Although I was aware the the Nazi’s occupied Norway, I knew very little about it; it’s simply not something that gets taught in British schools (at least not in my day) and I have to say that the Resistance Museum provided the perfect starting point to learning more about that time.
The museum has lots of really excellent models of important points during the Nazi occupation – which proved handy as not all the information panels provided an English translation. The Museum itself opened in 1970 in order to present a chronological exploration of the five years Norway was occupied.
Germany occupied Norway on 9th April 1940; they were given aid by the leader of the Norwegian Nazi party Vidkun Quisling who announced he was prime minister that same day. By June the King and Norwegian government had fled to London, but Norway remained in a state of war with Germany despite the great risks involved.
The Museum does a good job of explaining the ways in which the Resistance worked – how important the BBC was for gathering news, how secret printing presses got information to the people and the ways in which messages were smuggled by those who had been imprisoned.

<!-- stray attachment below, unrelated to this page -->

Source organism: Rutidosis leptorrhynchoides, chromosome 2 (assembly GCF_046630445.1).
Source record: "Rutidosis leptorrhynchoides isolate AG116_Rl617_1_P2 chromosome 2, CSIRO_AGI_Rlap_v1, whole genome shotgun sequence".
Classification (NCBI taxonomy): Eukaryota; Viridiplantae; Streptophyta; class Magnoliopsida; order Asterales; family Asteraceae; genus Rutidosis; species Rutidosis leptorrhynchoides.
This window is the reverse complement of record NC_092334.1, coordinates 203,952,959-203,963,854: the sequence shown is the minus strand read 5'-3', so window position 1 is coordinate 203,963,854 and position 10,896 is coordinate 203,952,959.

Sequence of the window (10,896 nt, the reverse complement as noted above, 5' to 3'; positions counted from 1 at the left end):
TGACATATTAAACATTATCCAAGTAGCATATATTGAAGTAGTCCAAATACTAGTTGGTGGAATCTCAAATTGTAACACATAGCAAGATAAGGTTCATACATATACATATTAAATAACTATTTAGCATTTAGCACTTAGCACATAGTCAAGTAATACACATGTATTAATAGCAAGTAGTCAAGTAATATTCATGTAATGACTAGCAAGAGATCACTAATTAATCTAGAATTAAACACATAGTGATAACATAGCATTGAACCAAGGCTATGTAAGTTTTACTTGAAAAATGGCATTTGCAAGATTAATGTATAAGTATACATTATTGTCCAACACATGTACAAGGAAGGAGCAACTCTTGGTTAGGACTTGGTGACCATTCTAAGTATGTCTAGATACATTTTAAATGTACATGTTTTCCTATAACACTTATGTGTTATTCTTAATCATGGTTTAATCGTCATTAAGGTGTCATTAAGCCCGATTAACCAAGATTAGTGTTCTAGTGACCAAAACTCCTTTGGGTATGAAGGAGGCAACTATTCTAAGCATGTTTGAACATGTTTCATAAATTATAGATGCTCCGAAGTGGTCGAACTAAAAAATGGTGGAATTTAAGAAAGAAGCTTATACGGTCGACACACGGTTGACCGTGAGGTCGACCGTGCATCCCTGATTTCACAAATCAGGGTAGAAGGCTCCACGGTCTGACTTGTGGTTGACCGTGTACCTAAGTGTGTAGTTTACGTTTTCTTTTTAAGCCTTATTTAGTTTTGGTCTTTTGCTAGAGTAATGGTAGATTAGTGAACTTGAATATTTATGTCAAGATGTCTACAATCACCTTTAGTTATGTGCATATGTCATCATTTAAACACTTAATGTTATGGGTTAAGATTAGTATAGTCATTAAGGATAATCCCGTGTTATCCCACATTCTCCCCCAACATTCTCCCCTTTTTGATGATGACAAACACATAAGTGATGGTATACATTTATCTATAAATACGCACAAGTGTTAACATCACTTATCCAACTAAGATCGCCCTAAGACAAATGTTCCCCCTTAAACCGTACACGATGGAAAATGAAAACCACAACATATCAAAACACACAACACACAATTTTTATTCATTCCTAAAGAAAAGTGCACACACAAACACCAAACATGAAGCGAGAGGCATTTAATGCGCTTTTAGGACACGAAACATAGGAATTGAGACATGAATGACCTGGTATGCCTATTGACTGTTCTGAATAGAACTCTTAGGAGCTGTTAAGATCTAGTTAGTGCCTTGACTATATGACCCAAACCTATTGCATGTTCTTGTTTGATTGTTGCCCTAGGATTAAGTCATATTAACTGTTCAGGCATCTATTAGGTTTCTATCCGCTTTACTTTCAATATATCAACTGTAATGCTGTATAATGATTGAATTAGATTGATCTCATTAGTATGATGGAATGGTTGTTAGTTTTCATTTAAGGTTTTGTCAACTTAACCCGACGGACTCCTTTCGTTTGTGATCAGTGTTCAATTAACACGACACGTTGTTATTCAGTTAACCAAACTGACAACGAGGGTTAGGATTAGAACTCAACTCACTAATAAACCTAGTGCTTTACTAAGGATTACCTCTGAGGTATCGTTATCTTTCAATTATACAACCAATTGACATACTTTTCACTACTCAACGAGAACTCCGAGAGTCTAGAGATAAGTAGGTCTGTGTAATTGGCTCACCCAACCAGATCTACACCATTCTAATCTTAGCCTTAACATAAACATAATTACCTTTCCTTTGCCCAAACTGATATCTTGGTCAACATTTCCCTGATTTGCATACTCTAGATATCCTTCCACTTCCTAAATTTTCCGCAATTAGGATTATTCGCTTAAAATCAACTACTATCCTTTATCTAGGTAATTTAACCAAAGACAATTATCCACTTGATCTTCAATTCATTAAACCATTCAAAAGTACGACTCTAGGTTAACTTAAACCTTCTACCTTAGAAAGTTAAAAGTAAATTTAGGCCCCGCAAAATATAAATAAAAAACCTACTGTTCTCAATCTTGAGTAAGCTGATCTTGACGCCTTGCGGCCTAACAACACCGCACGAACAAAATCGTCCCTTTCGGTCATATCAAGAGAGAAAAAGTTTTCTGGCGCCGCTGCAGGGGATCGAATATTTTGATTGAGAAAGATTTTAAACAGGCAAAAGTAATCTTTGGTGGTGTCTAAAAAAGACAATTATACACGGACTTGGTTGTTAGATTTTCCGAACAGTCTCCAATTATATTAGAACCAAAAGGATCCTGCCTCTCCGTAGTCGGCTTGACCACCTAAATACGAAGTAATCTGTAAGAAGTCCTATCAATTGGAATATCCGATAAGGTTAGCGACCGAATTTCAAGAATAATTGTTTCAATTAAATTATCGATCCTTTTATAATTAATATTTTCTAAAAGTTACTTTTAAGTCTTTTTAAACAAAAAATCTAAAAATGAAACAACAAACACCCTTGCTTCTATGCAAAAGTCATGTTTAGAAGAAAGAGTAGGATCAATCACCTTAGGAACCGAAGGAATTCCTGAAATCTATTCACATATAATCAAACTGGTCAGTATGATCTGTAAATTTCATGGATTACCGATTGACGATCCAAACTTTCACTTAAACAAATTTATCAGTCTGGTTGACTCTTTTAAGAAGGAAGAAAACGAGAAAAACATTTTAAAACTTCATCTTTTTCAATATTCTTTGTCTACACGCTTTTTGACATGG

About 45,00 Norwegians were imprisoned during the war and more than 100,000 Eastern Europeans were brought in as forced labour. About a third of the Jewish population of Norway were killed in Auschwitz.
Resistance was organised by the Norwegian government in exile with help from the British government. Their victories included destroying the water plant at Vemork to prevent Germany making atomic weapons and the destruction of the German battleship Tirpitz.
The hardships of the Norwegian people and the bravery of those involved in the resistance efforts are perfectly highlighted by the museum which is a fitting tribute to them. Freedom finally came at the end of the war on 8 May 1945. The Norwegian Parliament reopened in December of that year.
I’d definitely recommend a visit; you can find more of my photos here.